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Misprint Monday: Why is the Ink Cracking?

I got a request last week to help someone figure out why their ink cracked. They thought it was the shirts. I have never seen a shirt that would cause the ink to crack all by itself. There is always an ink solution for cracking.

Primarily the cause of the ink cracking is from the ink not curing. Ink that is not cured will crack when you pull at the shirt (after it has cooled down) or will crack when washed.
Reasons it might not be cured:
  • Dryer temperature too low.
  • Dryer belt speed too fast.
  • Dryer chamber is too short.
  • Dryer electric heating elements are too high off the belt (heat not really getting to the ink.)
  • Dryer electric heating elements too low (might cause scorching if the shirt is too long under    the heat, and can also cause overcuring and more inconsistent curing when heating element kicks off and on.)
  • Poor air flow in the Dryer.
  • Moisture in the shirt: What happens is that the moisture in the shirt evaporates and in the process it will cool the shirt. This is one of the most common reasons that ink does not cure. It is a difficult thing to realize because you cannot see or feel the moisture in the garment, and no shop I have ever seen has instruments which can measure this. It is very common with shirts that come through rainy weather in trucks, sit in damp warehouses, or are garment dyed (which can leave moisture in the shirt.) Thicker shirts and particularly canvas is more likely to have absorbed moisture. Moisture problems are also made worse by dryers with poor air flow.
  • Shirts that enter the dryer at a low temperature. You might have been printing shirts on Friday that are at a room temperature of 80 degrees in your shop at the end of the day and they might be curing well at with your dryer settings. Then,  after a damp cold weekend in Maine on Monday morning the shirts might have absorbed moisture and they might be 39 degrees. So then they are both having moisture and are entering the dryer at 40 degrees or lower of a temperature than the previous Friday. The ink then has to go from 40 degrees to 320 in the dryer instead of 100 to 320 in the dryer.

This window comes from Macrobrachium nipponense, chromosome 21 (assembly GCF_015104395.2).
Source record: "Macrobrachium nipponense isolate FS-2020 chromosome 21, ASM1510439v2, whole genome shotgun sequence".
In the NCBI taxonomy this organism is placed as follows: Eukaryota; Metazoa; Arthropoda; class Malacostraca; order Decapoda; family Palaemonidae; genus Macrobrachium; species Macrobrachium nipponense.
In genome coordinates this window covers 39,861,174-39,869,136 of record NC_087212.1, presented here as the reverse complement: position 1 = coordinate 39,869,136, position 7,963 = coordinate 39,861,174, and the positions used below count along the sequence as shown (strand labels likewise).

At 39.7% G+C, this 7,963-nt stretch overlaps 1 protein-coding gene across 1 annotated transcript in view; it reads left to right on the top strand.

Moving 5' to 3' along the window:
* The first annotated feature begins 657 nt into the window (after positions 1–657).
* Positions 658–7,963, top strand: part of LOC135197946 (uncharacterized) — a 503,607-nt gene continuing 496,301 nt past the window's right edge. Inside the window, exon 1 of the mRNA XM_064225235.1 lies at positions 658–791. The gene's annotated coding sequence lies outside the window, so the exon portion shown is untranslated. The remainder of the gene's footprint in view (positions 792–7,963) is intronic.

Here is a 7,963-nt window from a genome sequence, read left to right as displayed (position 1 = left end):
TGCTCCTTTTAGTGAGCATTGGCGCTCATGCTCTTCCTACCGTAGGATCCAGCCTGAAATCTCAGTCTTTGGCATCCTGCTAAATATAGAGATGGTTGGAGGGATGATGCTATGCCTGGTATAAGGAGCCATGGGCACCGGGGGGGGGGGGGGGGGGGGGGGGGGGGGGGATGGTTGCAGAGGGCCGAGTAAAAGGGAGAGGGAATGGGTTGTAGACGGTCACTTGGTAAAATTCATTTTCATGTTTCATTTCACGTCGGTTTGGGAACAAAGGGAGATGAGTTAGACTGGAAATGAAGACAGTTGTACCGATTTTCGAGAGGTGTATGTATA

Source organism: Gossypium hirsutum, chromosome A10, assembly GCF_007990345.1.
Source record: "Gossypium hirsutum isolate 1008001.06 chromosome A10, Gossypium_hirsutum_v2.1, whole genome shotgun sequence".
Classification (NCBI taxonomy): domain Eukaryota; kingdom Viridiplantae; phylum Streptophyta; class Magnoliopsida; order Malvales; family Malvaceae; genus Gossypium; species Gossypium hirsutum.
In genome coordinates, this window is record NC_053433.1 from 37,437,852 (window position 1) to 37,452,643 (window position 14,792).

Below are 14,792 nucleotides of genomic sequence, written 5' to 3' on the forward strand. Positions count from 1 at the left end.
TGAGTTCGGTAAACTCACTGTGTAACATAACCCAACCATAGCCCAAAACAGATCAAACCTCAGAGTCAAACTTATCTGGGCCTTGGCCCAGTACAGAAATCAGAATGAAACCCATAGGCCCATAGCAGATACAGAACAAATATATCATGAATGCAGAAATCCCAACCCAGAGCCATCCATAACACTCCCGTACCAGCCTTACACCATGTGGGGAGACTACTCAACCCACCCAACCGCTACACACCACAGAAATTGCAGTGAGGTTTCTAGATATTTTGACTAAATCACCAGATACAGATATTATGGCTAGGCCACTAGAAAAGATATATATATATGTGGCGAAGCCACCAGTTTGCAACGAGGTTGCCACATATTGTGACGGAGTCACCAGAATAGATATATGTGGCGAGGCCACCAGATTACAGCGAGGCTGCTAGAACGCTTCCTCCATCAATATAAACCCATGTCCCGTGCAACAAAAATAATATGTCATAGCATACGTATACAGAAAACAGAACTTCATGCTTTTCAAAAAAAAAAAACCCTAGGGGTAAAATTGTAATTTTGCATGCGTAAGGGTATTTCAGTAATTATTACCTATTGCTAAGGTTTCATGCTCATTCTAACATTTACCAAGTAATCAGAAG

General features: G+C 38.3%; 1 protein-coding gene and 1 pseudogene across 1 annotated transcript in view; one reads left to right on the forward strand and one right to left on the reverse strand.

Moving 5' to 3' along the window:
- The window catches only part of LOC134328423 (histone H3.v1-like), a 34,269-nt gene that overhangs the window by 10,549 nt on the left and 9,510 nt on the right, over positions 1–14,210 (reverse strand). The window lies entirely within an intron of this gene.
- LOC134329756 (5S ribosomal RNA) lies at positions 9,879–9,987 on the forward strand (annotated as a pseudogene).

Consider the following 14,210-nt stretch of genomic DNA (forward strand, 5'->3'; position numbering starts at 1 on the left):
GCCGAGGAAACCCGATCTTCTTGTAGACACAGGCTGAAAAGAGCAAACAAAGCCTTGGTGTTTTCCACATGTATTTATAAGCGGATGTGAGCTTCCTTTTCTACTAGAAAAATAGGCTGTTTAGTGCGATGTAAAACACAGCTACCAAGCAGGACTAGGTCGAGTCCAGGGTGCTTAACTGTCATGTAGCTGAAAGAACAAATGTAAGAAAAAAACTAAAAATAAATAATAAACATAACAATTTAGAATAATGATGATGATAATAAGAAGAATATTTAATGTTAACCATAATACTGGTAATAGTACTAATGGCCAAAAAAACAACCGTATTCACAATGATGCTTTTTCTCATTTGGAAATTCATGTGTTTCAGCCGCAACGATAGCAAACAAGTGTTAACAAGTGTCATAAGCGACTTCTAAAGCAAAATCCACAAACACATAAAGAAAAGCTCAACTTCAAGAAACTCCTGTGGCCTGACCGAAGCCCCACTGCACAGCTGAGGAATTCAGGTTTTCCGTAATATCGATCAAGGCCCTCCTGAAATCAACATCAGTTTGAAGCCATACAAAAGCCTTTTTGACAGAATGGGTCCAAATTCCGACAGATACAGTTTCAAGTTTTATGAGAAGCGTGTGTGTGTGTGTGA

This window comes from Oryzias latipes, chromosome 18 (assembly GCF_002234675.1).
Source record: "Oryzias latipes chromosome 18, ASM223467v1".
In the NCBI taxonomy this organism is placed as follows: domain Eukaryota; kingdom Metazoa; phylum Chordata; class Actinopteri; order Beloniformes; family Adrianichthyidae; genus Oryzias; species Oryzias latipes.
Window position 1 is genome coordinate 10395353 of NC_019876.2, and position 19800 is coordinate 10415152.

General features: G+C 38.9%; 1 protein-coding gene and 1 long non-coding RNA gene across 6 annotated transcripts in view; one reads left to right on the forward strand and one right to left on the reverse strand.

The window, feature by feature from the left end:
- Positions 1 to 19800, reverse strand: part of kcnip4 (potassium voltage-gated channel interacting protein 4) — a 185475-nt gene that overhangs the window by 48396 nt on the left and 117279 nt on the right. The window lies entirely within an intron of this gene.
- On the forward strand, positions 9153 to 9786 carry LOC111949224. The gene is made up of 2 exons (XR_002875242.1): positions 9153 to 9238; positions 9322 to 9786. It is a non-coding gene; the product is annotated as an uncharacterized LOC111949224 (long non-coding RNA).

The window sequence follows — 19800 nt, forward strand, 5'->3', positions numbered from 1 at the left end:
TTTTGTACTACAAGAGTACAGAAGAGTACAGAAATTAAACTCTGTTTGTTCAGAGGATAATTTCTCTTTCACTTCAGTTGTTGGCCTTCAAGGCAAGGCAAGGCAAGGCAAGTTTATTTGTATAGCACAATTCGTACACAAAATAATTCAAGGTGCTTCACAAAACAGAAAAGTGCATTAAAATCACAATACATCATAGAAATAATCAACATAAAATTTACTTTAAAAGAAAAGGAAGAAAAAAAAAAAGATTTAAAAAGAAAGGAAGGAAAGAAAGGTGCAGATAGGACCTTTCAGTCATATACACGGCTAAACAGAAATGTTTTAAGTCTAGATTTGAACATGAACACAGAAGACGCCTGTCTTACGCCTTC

• Too much modification of the ink. Too much non-curable reducer, extra pigments, etc can change the cure temperature or even make the ink so it won’t ever cure all the way.
  • Shirt color or type of fabric: not usually a problem, but shirts that reflect or absorb heat particularly in short electric dryers can affect the cure of the ink.
  • Ink color: particularly metallics or reflective inks can also deflect heat and make curing take longer, again particularly with electric dryers.
  • Ink film which is too thick. The ink has to cure all the way through, not just on the top. (and…By the way, three thin coats of ink generally can be made thinner in the end than one or two coats can be printed.)
Secondarily (and rarely) inks can crack if the shirts are too stretchy or have a low stitch density.
Some inks are more elastic than others and can deal with the stretch: try a diffent ink after consulting with your ink supplier. You can add things to increase stretch, for example Rutland makes “spandisol” which can be added to standard plastisol to make it stretch more.
Other solutions:
You can always use silicone inks which are extremely stretchy.
You can sometimes use certain water-based inks which will coat the shirt fibers rather than sit in a film on the surface of the shirt.
Ink Can Crack if Overcured
  • Not nearly as common as undercuring, plastisol can be overheated and overcured. This will make the ink film brittle and it will crack when you pull on the shirt or when washed.
This print (with no additives) is probably cured very well since it stretches without cracking.
The same print not stretched.


    1. Under-cured ink will usually crack when stretched on standard fabrics; to test that, the ink should cool for at least an hour since plastisol will stretch well when warm, even when under-cured. For lab tests, companies wait 24 hours before full being able to test for stretch.

      Over-cured is easiest to see with low bleed inks. The ink will start to blister when the temperature gets above 340 or the dwell time is really slow. No harm to the durability, but the surface will not be as smooth; this is commonly seen with electric dryers that hit the surface of the ink film with very high temps. Cotton whites don’t use the chemistry that foams & blisters, which is why they always make a smoother print. It will take extremely high heat to negatively affect a cotton white. In most cases, the garment will smoke or burn before the ink over heats, so over-curing is not a common problem; electric dryer–maybe, but a good gas dryer—not so much. Under curing—much more common.

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